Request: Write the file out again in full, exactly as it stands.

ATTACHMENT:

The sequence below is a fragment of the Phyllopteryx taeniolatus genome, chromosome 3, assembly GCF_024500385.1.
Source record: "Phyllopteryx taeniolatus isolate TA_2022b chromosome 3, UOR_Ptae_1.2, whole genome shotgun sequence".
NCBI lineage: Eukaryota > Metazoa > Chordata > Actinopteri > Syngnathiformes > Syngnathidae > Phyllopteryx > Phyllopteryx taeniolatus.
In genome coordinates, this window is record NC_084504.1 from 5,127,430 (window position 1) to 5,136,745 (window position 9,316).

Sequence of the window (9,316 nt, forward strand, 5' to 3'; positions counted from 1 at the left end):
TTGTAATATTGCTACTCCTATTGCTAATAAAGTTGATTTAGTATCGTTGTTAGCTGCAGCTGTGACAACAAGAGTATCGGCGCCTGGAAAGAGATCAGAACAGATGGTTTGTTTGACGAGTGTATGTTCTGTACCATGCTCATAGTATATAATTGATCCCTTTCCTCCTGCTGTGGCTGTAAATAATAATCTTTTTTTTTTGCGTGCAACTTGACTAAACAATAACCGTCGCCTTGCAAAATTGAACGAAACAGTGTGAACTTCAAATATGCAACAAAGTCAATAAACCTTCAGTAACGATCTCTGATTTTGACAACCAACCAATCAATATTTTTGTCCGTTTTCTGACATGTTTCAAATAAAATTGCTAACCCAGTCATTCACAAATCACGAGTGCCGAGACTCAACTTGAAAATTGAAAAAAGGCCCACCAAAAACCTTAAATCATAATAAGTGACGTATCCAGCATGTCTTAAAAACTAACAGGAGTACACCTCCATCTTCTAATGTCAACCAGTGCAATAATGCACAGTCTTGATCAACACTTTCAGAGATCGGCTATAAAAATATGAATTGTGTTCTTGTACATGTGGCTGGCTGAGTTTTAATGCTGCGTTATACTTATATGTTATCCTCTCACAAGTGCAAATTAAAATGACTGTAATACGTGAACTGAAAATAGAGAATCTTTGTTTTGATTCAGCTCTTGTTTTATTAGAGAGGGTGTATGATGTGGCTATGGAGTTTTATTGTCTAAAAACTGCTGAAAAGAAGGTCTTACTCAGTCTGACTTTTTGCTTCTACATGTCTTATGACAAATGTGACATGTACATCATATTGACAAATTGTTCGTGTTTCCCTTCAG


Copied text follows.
The sequence below is a fragment of the Phyllopteryx taeniolatus genome, chromosome 3, assembly GCF_024500385.1.
Source record: "Phyllopteryx taeniolatus isolate TA_2022b chromosome 3, UOR_Ptae_1.2, whole genome shotgun sequence".
NCBI lineage: Eukaryota > Metazoa > Chordata > Actinopteri > Syngnathiformes > Syngnathidae > Phyllopteryx > Phyllopteryx taeniolatus.
In genome coordinates, this window is record NC_084504.1 from 5,127,430 (window position 1) to 5,136,745 (window position 9,316).

Sequence of the window (9,316 nt, forward strand, 5' to 3'; positions counted from 1 at the left end):
TTGTAATATTGCTACTCCTATTGCTAATAAAGTTGATTTAGTATCGTTGTTAGCTGCAGCTGTGACAACAAGAGTATCGGCGCCTGGAAAGAGATCAGAACAGATGGTTTGTTTGACGAGTGTATGTTCTGTACCATGCTCATAGTATATAATTGATCCCTTTCCTCCTGCTGTGGCTGTAAATAATAATCTTTTTTTTTTGCGTGCAACTTGACTAAACAATAACCGTCGCCTTGCAAAATTGAACGAAACAGTGTGAACTTCAAATATGCAACAAAGTCAATAAACCTTCAGTAACGATCTCTGATTTTGACAACCAACCAATCAATATTTTTGTCCGTTTTCTGACATGTTTCAAATAAAATTGCTAACCCAGTCATTCACAAATCACGAGTGCCGAGACTCAACTTGAAAATTGAAAAAAGGCCCACCAAAAACCTTAAATCATAATAAGTGACGTATCCAGCATGTCTTAAAAACTAACAGGAGTACACCTCCATCTTCTAATGTCAACCAGTGCAATAATGCACAGTCTTGATCAACACTTTCAGAGATCGGCTATAAAAATATGAATTGTGTTCTTGTACATGTGGCTGGCTGAGTTTTAATGCTGCGTTATACTTATATGTTATCCTCTCACAAGTGCAAATTAAAATGACTGTAATACGTGAACTGAAAATAGAGAATCTTTGTTTTGATTCAGCTCTTGTTTTATTAGAGAGGGTGTATGATGTGGCTATGGAGTTTTATTGTCTAAAAACTGCTGAAAAGAAGGTCTTACTCAGTCTGACTTTTTGCTTCTACATGTCTTATGACAAATGTGACATGTACATCATATTGACAAATTGTTCGTGTTTCCCTTCAG